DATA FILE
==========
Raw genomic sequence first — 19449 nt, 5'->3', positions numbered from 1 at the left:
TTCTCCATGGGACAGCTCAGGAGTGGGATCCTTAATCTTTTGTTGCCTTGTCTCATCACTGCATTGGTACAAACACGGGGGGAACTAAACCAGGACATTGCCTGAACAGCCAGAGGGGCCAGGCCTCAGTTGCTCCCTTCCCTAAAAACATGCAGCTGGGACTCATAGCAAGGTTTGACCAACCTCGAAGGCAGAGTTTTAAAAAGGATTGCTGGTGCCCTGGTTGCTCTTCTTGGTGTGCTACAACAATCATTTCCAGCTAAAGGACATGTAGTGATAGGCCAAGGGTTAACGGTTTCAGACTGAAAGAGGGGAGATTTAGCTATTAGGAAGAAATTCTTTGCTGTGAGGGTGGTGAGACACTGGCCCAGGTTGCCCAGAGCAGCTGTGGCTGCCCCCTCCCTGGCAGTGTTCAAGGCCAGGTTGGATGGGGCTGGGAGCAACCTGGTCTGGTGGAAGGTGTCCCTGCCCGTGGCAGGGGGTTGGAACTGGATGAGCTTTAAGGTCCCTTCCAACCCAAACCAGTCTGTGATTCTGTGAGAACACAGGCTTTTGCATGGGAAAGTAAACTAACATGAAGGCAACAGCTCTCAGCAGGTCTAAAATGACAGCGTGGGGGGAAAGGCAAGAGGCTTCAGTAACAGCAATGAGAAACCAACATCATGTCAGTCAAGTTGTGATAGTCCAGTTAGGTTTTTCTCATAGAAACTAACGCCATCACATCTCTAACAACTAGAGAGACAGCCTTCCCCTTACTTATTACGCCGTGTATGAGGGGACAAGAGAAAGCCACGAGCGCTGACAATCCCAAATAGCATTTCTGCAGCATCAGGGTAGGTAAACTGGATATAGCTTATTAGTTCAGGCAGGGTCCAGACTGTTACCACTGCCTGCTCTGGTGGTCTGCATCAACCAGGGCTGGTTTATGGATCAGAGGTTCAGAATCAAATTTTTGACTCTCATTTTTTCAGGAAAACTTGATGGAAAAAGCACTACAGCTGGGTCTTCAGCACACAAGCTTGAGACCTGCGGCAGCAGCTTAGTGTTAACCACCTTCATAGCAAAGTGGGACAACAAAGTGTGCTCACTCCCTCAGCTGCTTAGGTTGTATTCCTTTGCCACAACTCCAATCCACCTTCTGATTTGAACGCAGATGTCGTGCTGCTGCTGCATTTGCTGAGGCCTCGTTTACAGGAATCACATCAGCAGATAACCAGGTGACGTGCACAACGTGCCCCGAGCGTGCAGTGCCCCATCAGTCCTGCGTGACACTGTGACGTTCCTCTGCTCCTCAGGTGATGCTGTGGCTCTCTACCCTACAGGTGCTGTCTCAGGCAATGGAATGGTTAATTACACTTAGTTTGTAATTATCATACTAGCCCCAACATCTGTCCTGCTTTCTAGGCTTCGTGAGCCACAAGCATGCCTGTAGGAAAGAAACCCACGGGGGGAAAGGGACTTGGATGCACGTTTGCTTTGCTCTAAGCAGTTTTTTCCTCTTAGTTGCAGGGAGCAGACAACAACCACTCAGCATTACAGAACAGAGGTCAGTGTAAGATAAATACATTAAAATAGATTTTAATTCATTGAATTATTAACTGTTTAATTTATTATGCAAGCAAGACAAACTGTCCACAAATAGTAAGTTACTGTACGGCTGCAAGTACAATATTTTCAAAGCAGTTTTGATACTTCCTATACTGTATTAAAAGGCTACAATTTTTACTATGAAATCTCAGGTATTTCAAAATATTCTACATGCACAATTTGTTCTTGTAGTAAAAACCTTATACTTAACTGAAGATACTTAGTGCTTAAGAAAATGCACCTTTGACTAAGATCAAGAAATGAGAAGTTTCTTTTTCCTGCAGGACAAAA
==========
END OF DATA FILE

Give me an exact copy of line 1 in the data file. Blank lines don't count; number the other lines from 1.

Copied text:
Raw genomic sequence first — 19449 nt, 5'->3', positions numbered from 1 at the left: